(6) Protein separation; The slurry is subjected to either filtration or centrifugation to separate the soluble components (protein, soluble salts, sugars, minor components, and oil) from the insoluble components (fiber, starch, insoluble salts). Centrifuges (decanters) will result in two streams: the centrate or light phase containing the soluble components (protein, oil, sugars, soluble salts) and a heavy phase (sometimes termed the “sludge”, “curd”, “residue” or “solids”) containing the denser insoluble components (fiber, starch). Similarly, a filter or membrane with the appropriate screen/mesh or pore size can be used which will result in a filtrate or permeate stream containing the protein and soluble permeable components, and a filter cake or retentate stream containing the larger particles.
(7) Acid coagulation/isoelectric precipitation: The light phase from the centrifuge or filtrate from the filter is pumped into another tank where acid is added to bring the pH down to the isoelectric point of the proteins.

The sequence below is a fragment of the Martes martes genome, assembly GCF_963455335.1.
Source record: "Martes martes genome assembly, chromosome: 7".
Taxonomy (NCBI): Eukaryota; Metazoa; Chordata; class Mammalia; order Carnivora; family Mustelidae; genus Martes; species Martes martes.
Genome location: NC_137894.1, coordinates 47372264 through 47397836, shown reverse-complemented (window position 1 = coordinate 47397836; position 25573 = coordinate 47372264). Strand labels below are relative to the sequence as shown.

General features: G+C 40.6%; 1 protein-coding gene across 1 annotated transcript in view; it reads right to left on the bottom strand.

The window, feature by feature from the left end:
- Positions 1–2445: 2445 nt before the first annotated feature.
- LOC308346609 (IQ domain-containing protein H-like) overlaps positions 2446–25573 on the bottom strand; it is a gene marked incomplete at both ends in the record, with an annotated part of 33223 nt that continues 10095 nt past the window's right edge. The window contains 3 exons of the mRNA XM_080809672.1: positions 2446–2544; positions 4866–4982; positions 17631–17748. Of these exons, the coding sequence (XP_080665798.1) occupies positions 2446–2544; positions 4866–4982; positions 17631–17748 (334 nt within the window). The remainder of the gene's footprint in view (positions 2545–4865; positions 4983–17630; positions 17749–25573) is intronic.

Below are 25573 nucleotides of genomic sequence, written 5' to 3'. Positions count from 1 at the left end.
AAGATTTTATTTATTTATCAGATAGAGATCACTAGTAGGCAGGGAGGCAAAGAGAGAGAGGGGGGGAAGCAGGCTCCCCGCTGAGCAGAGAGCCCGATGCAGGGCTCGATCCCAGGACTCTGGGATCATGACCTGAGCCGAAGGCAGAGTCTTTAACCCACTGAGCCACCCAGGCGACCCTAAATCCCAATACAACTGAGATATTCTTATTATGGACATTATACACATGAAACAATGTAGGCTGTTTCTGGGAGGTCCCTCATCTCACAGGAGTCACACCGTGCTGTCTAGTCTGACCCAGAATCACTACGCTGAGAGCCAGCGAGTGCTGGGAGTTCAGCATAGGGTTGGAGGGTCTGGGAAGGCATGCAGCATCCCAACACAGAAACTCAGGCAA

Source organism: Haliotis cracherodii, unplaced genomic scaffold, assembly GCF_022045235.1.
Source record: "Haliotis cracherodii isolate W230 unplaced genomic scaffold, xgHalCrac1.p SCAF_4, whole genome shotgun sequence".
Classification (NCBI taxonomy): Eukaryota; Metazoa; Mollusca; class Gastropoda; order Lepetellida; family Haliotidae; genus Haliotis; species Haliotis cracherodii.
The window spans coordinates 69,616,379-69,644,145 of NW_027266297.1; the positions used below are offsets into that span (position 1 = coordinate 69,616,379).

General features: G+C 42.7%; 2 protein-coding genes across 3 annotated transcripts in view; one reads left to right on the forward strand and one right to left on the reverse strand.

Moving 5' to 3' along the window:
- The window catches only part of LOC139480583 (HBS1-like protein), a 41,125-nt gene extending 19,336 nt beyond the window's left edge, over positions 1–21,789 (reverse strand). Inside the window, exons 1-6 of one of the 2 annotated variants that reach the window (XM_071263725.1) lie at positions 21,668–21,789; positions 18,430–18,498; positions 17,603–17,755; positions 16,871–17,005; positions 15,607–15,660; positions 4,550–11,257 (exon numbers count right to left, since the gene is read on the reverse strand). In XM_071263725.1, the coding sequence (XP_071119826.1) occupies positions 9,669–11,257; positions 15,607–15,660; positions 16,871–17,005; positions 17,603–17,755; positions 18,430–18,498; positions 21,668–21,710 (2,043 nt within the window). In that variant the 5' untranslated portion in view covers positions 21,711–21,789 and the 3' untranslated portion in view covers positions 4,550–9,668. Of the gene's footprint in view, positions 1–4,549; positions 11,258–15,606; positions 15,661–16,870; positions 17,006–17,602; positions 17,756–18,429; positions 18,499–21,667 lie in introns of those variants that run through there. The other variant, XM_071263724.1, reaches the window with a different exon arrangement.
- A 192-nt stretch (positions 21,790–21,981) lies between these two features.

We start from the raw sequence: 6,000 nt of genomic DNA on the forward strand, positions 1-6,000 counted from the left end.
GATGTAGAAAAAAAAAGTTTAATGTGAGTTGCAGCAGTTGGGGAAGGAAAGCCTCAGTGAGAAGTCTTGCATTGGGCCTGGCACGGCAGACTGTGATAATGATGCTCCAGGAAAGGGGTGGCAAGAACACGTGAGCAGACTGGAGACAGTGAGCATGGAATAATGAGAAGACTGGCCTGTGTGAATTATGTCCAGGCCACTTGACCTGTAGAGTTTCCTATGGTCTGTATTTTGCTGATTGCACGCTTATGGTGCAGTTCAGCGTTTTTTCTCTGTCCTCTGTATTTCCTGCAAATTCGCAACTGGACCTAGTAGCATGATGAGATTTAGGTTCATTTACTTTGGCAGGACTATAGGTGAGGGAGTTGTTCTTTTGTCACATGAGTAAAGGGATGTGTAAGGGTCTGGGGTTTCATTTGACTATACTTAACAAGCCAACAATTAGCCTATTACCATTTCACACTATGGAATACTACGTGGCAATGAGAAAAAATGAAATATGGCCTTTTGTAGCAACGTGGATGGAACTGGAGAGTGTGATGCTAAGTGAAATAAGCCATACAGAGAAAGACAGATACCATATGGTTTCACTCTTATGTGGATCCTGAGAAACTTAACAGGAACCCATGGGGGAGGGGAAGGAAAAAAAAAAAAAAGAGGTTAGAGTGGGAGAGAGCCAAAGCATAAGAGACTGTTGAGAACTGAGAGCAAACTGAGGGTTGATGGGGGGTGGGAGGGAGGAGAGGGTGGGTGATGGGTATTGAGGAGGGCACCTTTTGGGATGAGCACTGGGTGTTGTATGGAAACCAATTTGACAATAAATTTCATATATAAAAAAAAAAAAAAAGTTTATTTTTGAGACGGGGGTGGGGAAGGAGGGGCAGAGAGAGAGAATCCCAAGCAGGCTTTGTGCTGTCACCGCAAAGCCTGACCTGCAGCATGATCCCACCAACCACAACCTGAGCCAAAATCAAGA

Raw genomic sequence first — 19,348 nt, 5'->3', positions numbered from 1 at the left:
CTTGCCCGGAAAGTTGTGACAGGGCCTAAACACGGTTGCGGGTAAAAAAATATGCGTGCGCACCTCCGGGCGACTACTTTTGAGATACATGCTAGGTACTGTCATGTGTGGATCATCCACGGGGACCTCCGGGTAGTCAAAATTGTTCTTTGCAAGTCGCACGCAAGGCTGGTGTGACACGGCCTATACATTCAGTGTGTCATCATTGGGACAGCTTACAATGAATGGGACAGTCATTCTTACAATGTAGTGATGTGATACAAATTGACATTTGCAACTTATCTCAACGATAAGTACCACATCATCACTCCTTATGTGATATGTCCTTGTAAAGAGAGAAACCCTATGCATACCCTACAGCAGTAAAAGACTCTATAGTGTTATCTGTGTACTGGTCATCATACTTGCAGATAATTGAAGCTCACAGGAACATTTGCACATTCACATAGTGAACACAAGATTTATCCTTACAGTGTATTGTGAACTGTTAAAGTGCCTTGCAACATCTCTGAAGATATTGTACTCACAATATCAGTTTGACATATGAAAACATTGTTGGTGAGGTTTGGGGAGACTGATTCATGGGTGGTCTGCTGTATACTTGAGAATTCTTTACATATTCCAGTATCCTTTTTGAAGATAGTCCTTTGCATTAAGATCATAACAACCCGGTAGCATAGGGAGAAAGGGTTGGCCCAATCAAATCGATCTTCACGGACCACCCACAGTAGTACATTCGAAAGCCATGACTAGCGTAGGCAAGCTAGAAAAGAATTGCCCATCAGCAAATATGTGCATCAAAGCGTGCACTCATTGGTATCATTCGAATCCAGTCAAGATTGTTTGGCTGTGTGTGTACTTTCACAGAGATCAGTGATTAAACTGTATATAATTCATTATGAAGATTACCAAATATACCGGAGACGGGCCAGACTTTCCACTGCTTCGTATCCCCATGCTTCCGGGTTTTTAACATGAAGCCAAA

(8) Protein separation: The acidified suspension is subjected to another separation step where the coagulated/precipitated protein is separated from other components.
(9) Protein washing: Water is added to the precipitated protein at the same isoelectric pH and the mixture stirred for a few minutes. This washes the protein and removes non-protein material that may have coprecipitated and/or separated with it. More washing results in higher protein content of the final product, but there is an inverse relationship between the number or extent of washings and the yield of protein.
(10) Protein separation and dewatering: The precipitated and washed protein is separated and partially dewatered, using filters or centrifuges.